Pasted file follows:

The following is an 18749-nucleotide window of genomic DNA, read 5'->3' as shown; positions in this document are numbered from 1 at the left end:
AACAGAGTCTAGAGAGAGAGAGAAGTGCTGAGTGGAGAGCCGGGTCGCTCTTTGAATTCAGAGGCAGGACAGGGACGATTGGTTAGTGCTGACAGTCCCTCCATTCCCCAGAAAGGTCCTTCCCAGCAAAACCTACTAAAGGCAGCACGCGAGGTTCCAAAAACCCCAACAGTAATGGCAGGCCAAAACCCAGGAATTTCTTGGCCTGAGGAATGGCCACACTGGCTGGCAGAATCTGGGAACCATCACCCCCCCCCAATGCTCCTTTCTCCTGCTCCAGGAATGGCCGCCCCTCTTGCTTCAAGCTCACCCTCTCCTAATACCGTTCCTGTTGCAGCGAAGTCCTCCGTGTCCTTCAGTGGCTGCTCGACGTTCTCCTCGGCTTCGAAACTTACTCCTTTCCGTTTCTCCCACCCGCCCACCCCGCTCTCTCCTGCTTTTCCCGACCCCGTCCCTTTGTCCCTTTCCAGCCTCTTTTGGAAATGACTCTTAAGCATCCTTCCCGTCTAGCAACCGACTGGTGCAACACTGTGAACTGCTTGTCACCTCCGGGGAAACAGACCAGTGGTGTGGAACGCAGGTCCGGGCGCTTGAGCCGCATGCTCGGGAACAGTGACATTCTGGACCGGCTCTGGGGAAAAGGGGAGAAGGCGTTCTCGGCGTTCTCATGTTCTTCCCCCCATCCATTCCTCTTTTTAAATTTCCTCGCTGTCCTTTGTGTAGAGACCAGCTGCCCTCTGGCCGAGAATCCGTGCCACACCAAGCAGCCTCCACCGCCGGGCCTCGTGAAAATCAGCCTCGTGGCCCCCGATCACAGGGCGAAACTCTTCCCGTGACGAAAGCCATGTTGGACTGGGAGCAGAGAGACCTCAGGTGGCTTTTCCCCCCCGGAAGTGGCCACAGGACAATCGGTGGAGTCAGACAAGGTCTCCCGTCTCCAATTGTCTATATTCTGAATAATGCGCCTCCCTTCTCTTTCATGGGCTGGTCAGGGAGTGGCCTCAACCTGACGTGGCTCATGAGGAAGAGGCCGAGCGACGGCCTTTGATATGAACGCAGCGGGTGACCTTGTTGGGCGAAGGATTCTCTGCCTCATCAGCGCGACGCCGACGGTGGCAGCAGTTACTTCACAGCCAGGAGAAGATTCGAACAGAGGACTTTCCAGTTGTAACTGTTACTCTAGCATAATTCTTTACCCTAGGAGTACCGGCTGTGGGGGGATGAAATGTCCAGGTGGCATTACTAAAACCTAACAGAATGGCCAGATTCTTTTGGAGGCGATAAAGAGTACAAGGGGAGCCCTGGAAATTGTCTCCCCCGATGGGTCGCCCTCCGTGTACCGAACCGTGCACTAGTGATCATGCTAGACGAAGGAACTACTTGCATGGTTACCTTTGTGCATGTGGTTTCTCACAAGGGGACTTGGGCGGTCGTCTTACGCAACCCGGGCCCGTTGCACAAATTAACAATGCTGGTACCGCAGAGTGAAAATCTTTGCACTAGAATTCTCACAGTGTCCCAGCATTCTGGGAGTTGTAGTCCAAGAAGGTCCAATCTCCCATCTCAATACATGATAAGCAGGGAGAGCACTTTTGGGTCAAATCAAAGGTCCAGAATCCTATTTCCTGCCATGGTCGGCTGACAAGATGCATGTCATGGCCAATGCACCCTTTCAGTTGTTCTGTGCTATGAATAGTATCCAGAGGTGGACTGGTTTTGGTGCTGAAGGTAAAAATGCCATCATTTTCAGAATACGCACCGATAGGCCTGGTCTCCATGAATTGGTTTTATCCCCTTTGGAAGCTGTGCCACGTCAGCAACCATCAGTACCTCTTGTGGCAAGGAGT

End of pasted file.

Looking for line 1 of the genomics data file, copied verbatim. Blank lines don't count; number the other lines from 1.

The following is an 18749-nucleotide window of genomic DNA, read 5'->3' as shown; positions in this document are numbered from 1 at the left end: